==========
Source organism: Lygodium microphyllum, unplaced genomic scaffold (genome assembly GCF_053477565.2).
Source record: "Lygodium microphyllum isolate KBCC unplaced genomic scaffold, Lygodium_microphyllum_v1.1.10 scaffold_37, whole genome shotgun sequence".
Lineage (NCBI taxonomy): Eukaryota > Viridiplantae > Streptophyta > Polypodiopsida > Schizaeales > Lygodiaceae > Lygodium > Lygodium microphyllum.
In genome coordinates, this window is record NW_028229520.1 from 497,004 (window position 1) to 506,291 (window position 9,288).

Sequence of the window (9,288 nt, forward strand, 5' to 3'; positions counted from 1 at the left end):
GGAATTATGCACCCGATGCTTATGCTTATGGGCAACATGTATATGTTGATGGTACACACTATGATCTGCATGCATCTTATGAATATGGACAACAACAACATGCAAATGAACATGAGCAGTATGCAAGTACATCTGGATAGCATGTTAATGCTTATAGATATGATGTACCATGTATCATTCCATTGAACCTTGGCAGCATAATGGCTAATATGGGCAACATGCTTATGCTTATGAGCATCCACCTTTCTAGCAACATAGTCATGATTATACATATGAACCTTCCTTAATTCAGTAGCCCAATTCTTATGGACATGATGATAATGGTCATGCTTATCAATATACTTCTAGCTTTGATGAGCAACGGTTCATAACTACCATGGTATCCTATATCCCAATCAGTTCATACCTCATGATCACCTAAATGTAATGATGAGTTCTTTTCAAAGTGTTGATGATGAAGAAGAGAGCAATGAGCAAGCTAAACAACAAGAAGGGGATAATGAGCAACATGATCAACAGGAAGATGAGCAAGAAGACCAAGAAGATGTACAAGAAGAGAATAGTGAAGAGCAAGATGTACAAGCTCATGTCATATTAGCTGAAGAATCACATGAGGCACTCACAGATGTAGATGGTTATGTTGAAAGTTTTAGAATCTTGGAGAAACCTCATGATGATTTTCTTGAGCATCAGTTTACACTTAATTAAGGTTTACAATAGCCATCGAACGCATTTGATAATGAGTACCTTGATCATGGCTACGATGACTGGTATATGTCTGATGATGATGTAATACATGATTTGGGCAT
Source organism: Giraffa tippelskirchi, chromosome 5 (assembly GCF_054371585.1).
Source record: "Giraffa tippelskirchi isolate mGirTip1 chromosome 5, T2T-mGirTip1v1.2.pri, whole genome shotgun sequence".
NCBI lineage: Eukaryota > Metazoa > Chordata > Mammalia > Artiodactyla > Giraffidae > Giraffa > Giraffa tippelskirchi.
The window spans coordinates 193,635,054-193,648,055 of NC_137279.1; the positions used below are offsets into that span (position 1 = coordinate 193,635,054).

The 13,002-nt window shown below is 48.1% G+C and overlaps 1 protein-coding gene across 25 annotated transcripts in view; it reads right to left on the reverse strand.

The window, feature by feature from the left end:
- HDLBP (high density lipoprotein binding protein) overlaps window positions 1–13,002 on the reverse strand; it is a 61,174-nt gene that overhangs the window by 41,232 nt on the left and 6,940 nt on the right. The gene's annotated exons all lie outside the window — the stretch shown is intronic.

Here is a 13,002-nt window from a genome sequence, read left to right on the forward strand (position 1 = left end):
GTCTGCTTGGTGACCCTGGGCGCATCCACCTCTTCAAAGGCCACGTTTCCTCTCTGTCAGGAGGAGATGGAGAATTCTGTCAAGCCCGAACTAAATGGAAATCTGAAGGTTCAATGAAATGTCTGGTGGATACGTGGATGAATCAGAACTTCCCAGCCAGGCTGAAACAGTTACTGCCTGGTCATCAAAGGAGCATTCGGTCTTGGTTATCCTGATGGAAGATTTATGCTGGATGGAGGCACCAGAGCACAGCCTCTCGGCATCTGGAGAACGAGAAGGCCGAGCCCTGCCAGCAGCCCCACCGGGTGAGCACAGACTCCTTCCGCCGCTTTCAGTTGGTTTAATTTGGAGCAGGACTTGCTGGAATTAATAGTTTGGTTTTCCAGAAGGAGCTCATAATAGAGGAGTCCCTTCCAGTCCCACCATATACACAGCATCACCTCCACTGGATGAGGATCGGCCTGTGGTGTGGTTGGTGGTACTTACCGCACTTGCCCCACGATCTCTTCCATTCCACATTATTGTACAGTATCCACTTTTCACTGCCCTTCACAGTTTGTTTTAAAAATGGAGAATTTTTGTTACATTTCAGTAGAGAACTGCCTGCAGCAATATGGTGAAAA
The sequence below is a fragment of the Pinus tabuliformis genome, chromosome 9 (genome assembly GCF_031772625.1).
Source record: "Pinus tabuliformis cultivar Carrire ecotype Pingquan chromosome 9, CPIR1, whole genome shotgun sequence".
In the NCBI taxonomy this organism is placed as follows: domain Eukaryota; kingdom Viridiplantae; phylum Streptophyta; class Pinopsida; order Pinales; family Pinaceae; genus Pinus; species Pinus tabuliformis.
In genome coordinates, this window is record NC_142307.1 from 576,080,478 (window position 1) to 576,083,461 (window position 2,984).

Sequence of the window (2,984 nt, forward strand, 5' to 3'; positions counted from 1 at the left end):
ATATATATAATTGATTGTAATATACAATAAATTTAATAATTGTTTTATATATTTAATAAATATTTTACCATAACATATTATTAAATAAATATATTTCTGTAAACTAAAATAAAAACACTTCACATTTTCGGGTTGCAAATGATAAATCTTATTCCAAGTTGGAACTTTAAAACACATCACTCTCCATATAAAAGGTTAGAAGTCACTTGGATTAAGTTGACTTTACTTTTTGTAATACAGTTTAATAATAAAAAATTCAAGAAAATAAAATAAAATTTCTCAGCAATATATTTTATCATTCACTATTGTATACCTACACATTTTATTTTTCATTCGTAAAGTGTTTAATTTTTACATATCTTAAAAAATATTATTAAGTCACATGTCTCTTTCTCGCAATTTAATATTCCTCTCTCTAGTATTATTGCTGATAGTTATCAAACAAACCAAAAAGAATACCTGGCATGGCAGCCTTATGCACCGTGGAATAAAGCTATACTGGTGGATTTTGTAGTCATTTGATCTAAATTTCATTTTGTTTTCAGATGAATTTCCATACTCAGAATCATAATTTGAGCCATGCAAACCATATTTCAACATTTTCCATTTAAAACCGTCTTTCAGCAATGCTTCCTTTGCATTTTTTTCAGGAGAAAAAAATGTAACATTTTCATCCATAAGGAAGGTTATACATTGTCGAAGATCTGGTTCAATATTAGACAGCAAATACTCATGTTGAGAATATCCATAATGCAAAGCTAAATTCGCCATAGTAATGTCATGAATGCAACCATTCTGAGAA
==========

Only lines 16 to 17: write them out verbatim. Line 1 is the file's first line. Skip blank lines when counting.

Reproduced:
The sequence below is a fragment of the Pinus tabuliformis genome, chromosome 9 (genome assembly GCF_031772625.1).
Source record: "Pinus tabuliformis cultivar Carrire ecotype Pingquan chromosome 9, CPIR1, whole genome shotgun sequence".